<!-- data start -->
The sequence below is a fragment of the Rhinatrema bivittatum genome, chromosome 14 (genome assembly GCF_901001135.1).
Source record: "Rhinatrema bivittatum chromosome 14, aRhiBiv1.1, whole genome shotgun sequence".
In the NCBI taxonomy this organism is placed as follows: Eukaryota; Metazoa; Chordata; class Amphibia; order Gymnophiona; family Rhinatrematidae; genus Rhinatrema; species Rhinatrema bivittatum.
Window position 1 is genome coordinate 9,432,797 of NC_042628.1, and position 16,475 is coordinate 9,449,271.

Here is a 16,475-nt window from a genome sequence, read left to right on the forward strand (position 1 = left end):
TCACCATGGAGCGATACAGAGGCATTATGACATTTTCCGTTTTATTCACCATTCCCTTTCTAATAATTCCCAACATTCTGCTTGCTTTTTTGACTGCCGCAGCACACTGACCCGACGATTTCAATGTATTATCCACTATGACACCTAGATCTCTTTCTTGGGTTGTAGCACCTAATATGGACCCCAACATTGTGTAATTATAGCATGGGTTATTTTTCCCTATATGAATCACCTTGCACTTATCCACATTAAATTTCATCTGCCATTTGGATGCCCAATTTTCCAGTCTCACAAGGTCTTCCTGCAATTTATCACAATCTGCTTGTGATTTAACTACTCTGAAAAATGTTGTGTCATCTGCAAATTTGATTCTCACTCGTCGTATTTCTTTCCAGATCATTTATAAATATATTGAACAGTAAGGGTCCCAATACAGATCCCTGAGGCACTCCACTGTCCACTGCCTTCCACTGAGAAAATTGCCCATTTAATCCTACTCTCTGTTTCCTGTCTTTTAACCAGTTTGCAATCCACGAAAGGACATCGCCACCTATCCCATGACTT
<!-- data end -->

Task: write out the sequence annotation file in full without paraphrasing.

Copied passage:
The sequence below is a fragment of the Rhinatrema bivittatum genome, chromosome 14 (genome assembly GCF_901001135.1).
Source record: "Rhinatrema bivittatum chromosome 14, aRhiBiv1.1, whole genome shotgun sequence".
In the NCBI taxonomy this organism is placed as follows: Eukaryota; Metazoa; Chordata; class Amphibia; order Gymnophiona; family Rhinatrematidae; genus Rhinatrema; species Rhinatrema bivittatum.
Window position 1 is genome coordinate 9,432,797 of NC_042628.1, and position 16,475 is coordinate 9,449,271.

Here is a 16,475-nt window from a genome sequence, read left to right on the forward strand (position 1 = left end):
TCACCATGGAGCGATACAGAGGCATTATGACATTTTCCGTTTTATTCACCATTCCCTTTCTAATAATTCCCAACATTCTGCTTGCTTTTTTGACTGCCGCAGCACACTGACCCGACGATTTCAATGTATTATCCACTATGACACCTAGATCTCTTTCTTGGGTTGTAGCACCTAATATGGACCCCAACATTGTGTAATTATAGCATGGGTTATTTTTCCCTATATGAATCACCTTGCACTTATCCACATTAAATTTCATCTGCCATTTGGATGCCCAATTTTCCAGTCTCACAAGGTCTTCCTGCAATTTATCACAATCTGCTTGTGATTTAACTACTCTGAAAAATGTTGTGTCATCTGCAAATTTGATTCTCACTCGTCGTATTTCTTTCCAGATCATTTATAAATATATTGAACAGTAAGGGTCCCAATACAGATCCCTGAGGCACTCCACTGTCCACTGCCTTCCACTGAGAAAATTGCCCATTTAATCCTACTCTCTGTTTCCTGTCTTTTAACCAGTTTGCAATCCACGAAAGGACATCGCCACCTATCCCATGACTT